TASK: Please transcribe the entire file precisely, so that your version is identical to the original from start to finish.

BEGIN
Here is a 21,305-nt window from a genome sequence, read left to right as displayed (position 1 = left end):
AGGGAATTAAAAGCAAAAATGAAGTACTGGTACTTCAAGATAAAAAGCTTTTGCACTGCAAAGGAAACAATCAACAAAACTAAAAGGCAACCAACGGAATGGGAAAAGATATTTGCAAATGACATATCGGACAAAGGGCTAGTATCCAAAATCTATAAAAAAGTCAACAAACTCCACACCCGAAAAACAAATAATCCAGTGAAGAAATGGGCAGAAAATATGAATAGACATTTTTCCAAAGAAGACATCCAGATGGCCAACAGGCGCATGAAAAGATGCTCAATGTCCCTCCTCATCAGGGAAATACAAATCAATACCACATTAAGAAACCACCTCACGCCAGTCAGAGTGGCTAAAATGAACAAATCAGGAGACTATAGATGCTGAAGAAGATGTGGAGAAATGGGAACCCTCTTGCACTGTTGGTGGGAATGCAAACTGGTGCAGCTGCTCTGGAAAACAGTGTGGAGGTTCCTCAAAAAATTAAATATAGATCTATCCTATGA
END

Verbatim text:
Here is a 21,305-nt window from a genome sequence, read left to right as displayed (position 1 = left end):
AGGGAATTAAAAGCAAAAATGAAGTACTGGTACTTCAAGATAAAAAGCTTTTGCACTGCAAAGGAAACAATCAACAAAACTAAAAGGCAACCAACGGAATGGGAAAAGATATTTGCAAATGACATATCGGACAAAGGGCTAGTATCCAAAATCTATAAAAAAGTCAACAAACTCCACACCCGAAAAACAAATAATCCAGTGAAGAAATGGGCAGAAAATATGAATAGACATTTTTCCAAAGAAGACATCCAGATGGCCAACAGGCGCATGAAAAGATGCTCAATGTCCCTCCTCATCAGGGAAATACAAATCAATACCACATTAAGAAACCACCTCACGCCAGTCAGAGTGGCTAAAATGAACAAATCAGGAGACTATAGATGCTGAAGAAGATGTGGAGAAATGGGAACCCTCTTGCACTGTTGGTGGGAATGCAAACTGGTGCAGCTGCTCTGGAAAACAGTGTGGAGGTTCCTCAAAAAATTAAATATAGATCTATCCTATGA